B.C. introduces controversial labour bill

Government attempts to balance interests of unions and business

Bill 18, B.C.’s Skills Development and Labour Statutes Amendment Act, 2001, comes as no surprise: it contains four of the newly-elected Liberal government’s New Era commitments to "protect the public and restore flexibility and democratic rights to the workplace." That doesn’t mean that the bill’s reforms are popular. In fact, business and labour alike are up in arms over what's included in the bill – and what's not.

The bill contains the following four amendments:

Education is restored as an essential service. Education was an essential service until 1993, when the NDP was elected in B.C. Bill 18 will reinstate that status. That doesn’t mean teachers will no longer have the right to strike. However, in the event of a labour dispute, the Labour Relations Board will be able to designate what services must continue during a strike or lockout to prevent immediate and serious disruption to education.

Secret ballot votes on certification are ensured. Workers will have the right to vote secretly for union certification, as they do for decertification. Currently, if 55 per cent or more of employees sign a union card, certification is automatic.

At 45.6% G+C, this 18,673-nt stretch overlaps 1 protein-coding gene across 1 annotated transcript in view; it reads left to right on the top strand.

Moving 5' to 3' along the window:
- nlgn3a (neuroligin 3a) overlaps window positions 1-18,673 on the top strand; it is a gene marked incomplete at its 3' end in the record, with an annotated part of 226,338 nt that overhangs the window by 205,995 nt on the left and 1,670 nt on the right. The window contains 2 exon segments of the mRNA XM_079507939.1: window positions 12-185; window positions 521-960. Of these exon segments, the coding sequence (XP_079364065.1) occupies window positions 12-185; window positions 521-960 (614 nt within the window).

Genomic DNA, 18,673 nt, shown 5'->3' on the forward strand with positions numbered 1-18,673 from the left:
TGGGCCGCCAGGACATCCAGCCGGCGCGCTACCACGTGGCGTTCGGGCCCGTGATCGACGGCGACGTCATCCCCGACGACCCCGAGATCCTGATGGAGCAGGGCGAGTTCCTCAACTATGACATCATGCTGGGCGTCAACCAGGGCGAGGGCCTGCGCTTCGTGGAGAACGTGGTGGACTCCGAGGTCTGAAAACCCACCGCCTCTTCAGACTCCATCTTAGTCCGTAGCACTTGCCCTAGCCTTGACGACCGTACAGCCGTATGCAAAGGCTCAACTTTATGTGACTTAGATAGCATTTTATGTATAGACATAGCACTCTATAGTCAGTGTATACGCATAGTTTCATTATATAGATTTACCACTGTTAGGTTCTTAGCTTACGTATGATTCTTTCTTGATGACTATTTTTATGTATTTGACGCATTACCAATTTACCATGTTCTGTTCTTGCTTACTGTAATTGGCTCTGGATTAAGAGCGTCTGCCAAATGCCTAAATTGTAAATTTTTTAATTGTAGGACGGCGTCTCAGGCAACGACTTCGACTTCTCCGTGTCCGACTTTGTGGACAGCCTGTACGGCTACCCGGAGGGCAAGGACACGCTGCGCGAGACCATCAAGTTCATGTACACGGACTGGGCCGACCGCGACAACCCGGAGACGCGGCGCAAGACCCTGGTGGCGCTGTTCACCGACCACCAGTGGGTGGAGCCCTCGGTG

Sectoral bargaining is outlawed. In 1998, a master collective agreement was imposed on the industrial, commercial and institutional construction sector. Under the existing regime, if a new contractor is unionized, it has to accept the terms of this master agreement. Once Bill 18 is enacted, sectoral bargaining will be repealed and employers and workers will be able to negotiate contracts independently.

Pension benefits are restored. The Pension Benefits Standards Act was amended in 1999 to allow some pension plans to suspend benefits to early retirees who chose to continue working in their previous field of employment. Bill 18 will do away with this practice and ensure that the benefits of anyone whose pension has been suspended are reinstated.

Bill 18 represents a delicate balancing act on the government’s part. It wanted to make the province more inviting to businesses without estranging B.C. workers who are members of a union. B.C. is more heavily unionized than most parts of the country: 35.4 per cent of workers in B.C. are union members, compared with the national average of 32.2 per cent.

The changes Bill 18 will implement will likely reduce the spread of unions. That’s good news for businesses, but it’s not enough. B.C. employers want the government to repeal the ban on replacement workers – another platform promise. This move would antagonize unions, however, and the Liberal government has decided not to go that far – at least, not right now. Labour Minister Graham Bruce has indicated that changes are likely to be made to Labour Code policies, employment standards, and the Labour Relations Board. Any modifications in these areas, however, will only occur after a consultative process.

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